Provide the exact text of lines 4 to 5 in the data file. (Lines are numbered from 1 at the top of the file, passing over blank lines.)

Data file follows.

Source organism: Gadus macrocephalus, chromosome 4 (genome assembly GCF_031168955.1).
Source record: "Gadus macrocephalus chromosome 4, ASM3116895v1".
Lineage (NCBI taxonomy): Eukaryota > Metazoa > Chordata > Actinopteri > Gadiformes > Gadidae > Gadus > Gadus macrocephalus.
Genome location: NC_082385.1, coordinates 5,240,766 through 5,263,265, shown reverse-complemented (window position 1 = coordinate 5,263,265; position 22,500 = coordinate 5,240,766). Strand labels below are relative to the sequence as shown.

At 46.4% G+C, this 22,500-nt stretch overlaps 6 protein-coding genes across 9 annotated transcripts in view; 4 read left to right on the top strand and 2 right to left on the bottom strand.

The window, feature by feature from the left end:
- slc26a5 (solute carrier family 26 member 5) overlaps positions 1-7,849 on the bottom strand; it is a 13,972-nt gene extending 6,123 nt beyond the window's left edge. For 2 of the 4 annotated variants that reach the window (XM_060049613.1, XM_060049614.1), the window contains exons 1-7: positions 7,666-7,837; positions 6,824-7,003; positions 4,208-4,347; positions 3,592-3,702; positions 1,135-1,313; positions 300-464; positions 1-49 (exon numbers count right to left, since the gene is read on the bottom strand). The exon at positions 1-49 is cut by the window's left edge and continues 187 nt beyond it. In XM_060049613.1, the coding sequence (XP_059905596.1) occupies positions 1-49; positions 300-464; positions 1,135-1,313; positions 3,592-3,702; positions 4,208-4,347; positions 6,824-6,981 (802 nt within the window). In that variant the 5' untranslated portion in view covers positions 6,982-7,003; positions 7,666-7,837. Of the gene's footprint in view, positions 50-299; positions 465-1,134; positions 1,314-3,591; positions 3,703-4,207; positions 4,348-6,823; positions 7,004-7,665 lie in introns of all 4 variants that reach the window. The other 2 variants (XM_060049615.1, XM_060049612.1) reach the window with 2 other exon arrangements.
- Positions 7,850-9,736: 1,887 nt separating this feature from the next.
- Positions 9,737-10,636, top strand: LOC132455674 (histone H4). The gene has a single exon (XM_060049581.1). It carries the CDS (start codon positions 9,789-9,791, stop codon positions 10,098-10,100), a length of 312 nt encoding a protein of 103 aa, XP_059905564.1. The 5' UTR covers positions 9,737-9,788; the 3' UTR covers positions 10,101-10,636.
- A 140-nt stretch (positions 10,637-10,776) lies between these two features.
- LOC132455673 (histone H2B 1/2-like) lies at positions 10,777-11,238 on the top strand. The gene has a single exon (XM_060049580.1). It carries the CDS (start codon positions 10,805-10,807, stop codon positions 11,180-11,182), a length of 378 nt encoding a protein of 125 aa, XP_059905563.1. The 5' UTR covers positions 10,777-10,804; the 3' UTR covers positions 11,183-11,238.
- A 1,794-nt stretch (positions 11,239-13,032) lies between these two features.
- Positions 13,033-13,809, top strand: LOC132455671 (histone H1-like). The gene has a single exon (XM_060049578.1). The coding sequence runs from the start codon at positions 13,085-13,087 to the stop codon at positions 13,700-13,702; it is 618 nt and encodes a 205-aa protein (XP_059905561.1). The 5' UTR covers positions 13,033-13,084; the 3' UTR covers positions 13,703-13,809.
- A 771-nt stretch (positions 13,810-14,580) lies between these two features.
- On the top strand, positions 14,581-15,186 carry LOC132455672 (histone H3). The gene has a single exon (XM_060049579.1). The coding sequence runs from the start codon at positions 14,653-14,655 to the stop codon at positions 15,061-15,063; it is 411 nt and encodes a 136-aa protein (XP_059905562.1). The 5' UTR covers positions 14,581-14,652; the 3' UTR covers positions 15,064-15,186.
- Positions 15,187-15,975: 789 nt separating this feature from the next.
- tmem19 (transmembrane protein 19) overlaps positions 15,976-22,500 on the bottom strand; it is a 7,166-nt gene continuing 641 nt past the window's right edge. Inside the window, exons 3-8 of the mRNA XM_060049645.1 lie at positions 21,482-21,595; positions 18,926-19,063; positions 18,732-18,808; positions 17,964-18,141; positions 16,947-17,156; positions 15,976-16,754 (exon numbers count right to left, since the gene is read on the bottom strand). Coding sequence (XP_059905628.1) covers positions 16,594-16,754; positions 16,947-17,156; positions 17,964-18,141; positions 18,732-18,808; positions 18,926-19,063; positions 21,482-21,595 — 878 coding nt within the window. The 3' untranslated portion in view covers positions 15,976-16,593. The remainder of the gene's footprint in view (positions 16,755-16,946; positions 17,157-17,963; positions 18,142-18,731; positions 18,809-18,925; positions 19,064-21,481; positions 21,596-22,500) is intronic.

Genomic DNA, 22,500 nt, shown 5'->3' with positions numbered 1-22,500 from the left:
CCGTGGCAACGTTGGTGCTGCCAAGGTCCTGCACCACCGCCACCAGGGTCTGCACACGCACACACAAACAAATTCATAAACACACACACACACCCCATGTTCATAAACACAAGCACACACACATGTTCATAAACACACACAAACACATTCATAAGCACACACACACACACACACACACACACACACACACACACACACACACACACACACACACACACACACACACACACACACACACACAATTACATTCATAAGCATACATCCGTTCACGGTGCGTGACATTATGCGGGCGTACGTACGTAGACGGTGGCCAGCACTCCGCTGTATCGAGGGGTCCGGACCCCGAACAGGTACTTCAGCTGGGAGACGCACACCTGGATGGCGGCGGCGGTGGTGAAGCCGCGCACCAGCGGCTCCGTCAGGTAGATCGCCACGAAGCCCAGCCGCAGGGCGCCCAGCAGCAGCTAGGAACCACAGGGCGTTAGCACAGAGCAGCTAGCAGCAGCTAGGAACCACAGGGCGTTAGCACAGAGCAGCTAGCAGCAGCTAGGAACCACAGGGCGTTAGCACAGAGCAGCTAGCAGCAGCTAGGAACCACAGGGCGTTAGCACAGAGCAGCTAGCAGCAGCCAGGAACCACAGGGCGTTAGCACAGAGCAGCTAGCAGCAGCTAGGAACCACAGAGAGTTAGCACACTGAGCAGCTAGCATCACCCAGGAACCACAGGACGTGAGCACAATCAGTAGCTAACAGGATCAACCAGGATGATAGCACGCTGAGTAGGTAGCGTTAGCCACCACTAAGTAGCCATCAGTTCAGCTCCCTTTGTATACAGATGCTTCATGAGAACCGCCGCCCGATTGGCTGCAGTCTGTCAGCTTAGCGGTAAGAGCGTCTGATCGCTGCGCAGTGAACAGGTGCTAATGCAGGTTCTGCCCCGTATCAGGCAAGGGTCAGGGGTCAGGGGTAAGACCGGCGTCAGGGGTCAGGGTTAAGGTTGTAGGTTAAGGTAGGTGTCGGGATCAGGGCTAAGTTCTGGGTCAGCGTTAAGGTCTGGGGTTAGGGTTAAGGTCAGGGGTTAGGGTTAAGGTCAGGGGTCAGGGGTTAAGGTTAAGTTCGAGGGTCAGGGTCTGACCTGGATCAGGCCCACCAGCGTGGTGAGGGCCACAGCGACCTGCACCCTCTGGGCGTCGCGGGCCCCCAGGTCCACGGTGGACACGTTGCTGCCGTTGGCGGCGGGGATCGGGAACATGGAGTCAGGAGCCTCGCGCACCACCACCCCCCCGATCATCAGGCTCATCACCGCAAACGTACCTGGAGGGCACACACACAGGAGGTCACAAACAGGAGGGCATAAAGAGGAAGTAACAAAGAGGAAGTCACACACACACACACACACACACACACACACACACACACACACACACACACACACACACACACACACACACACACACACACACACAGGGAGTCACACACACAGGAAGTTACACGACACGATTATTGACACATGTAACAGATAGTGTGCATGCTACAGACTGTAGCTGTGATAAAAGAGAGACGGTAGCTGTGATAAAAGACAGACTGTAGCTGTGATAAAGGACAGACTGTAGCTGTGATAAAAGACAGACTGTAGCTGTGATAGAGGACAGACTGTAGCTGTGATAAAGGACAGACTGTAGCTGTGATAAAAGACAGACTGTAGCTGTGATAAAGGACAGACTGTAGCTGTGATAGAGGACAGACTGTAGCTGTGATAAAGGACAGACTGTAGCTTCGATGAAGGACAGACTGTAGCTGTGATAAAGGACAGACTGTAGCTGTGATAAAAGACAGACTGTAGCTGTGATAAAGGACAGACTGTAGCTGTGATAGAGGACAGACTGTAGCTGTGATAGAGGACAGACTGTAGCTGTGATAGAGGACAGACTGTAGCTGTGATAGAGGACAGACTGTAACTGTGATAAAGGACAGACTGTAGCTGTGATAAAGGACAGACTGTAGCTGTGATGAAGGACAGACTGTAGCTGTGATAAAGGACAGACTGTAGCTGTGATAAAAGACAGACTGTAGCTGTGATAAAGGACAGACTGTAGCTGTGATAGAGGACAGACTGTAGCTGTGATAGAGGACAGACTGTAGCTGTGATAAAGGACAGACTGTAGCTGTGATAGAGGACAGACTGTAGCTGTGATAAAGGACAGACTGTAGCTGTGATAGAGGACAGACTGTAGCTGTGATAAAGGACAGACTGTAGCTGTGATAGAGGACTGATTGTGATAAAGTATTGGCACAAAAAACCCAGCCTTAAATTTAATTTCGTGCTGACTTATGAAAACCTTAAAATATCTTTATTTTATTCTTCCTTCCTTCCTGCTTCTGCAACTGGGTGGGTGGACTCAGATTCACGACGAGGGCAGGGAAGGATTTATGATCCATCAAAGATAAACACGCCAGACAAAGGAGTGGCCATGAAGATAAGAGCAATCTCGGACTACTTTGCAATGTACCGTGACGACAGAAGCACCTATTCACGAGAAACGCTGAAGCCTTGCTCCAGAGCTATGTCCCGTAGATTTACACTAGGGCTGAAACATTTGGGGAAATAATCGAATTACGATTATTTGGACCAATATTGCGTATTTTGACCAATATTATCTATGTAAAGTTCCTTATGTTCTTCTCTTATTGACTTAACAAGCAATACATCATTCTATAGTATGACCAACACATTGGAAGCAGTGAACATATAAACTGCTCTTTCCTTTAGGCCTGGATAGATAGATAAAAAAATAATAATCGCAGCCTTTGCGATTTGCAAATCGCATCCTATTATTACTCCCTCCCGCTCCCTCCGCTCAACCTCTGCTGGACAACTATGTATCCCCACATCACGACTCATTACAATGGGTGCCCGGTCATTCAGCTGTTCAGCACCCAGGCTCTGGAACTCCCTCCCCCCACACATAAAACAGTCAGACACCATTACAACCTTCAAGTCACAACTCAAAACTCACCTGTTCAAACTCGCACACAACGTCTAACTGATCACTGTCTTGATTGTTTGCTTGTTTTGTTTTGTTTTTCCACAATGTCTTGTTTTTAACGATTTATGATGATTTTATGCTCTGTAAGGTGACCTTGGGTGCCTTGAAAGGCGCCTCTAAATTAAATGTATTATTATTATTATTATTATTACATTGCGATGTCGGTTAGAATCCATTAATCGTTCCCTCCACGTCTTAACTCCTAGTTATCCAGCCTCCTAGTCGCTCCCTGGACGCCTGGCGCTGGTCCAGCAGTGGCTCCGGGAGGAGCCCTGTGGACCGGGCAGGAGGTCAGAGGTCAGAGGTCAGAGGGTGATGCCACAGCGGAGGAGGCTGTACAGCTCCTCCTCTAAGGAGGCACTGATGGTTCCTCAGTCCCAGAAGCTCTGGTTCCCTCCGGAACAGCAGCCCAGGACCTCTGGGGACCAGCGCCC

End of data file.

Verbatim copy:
Genome location: NC_082385.1, coordinates 5,240,766 through 5,263,265, shown reverse-complemented (window position 1 = coordinate 5,263,265; position 22,500 = coordinate 5,240,766). Strand labels below are relative to the sequence as shown.

At 46.4% G+C, this 22,500-nt stretch overlaps 6 protein-coding genes across 9 annotated transcripts in view; 4 read left to right on the top strand and 2 right to left on the bottom strand.